January 19, 2018
Saturday, August 2, 2014

‘We have been directly hit by Israeli artillery’

A boy looks through a hole on the wall made by the shelling at the Abu Hussein UN school in the Jabalya refugee camp in the northern Gaza Strip on Wednesday.
By Vera von Kreutzbruck
Herald Staff

‘It is not safe, nowhere in Gaza is,’ UNRWA spokesman Chris Gunness speaks to the Herald

Since Israel launched its offensive on Gaza on July 8, one of the deadliest since its last military operation in the enclave in 2009, at least 1,500 Palestinians and 60 Israelis have been killed. Despite the increasing humanitarian crisis, record-high death toll and massive destruction of buildings, both sides of the conflict do not seem to be willing to agree to a permanent ceasefire.

Around 1.7 million people live in the densely-populated enclave and of those, over 250,000 have moved to UN shelters to seek protection from the strikes. But in spite of being in refugee centres, they are not safe. On Wednesday a UN school-turned-shelter in Jabalya was hit by Israeli artillery strikes, killing 17 civilians and destroying crucial infrastructure. The shelling marked the sixth attack on a UN facility since the offensive began almost one month ago.

In one of the strongest comments so far on the ongoing crisis UN Secretary-General Ban Ki-moon told reporters on Wednesday that “nothing is more shameful than attacking sleeping children.” He described the latest events as “outrageous and unjustifiable”, and demanded “accountability and justice”.

Israel denials

Despite being provided the coordinates of UN buildings, the Israeli military has not explained why these places have been targeted. Moreover, the Israeli government and the Israel Defence Forces have blamed Hamas and other Palestinian factions for some of the attacks, saying that they try to avoid civilian casualties.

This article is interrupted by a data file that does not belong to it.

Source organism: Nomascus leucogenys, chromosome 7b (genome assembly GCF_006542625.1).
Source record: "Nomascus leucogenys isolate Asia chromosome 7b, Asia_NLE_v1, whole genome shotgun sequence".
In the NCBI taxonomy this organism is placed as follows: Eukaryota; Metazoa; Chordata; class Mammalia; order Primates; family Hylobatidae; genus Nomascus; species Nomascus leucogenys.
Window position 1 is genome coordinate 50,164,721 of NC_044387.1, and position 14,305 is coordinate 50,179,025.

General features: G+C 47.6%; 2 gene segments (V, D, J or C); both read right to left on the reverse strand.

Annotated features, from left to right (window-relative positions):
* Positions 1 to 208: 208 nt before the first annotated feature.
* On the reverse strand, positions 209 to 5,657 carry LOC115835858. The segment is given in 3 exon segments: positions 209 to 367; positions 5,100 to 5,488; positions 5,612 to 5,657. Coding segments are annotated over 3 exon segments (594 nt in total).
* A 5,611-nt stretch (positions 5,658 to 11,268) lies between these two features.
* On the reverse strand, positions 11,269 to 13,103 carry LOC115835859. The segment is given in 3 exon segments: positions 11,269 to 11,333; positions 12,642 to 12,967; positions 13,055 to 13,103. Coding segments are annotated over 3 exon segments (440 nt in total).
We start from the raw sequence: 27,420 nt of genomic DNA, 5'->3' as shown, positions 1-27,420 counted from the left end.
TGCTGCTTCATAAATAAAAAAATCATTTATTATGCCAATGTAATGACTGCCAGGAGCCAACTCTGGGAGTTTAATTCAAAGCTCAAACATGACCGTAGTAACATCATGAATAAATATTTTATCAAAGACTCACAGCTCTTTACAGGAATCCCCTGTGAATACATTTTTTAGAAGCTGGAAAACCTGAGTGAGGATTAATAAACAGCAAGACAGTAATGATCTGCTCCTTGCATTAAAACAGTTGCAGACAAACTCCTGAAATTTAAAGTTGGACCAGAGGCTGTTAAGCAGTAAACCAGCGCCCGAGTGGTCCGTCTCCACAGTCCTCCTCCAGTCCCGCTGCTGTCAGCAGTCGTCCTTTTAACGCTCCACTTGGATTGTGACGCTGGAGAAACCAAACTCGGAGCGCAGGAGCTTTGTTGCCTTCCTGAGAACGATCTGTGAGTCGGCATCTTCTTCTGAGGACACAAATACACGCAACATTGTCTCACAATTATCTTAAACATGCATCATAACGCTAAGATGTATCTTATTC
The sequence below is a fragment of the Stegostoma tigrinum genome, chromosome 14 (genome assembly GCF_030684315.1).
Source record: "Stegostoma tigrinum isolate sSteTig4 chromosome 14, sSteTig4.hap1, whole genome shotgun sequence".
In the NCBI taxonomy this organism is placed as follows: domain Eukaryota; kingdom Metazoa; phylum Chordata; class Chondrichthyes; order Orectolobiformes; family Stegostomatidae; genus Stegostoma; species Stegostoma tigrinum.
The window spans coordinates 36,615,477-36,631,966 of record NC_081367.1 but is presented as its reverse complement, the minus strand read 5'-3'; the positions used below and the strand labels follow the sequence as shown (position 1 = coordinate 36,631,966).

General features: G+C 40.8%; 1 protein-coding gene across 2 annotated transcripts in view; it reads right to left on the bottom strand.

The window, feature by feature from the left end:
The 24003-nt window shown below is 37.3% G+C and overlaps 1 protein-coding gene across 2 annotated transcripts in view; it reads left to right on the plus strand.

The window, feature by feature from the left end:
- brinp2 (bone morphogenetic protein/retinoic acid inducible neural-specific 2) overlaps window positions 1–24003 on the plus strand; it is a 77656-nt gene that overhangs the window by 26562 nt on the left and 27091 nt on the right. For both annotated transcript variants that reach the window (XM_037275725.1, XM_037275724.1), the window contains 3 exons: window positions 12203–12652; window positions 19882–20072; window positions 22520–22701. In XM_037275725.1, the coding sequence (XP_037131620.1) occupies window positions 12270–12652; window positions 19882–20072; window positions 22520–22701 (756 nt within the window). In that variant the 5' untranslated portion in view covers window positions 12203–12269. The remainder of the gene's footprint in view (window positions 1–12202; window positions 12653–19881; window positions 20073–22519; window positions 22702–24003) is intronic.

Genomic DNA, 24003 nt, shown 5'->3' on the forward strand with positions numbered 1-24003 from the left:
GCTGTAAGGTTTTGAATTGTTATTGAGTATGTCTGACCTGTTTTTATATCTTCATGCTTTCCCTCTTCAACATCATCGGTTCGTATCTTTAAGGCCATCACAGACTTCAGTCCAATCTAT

Israel’s closest ally, the United States had not spoken up against the carnage, but with pressure mounting up from the international community the White House on Thursday said that “the shelling (was) totally unacceptable and totally indefensible”.

Refugee relief

Although Christopher Gunness has spent a big part of his life in conflict zones, he was not prepared for the loss he suffered this week. He felt first-hand what dozens of civilians are going through these days. Gunness lost eight colleagues after one of the 90 United Nations shelters he works in was hit by Israeli artillery.

For several years now he has been living in Jerusalem, where he works as a spokesperson of the United Nations Relief and Works Agency for Palestine Refugees (UNRWA).

The UNRWA provides relief and social services, education, healthcare, and infrastructure to five million Palestinian refugees in Jordan, Lebanon, Syria, West Bank and the Gaza Strip.

The former journalist’s relationship with the United Nations was sparked early on in his career in 1990 when he worked in New York as the BBC correspondent for the global institution. After covering the UN’s work on the ground in Iraq, the Balkans and most Asian countries, Gunness then shortly worked as the UN’s spokesman in the former Yugoslavia.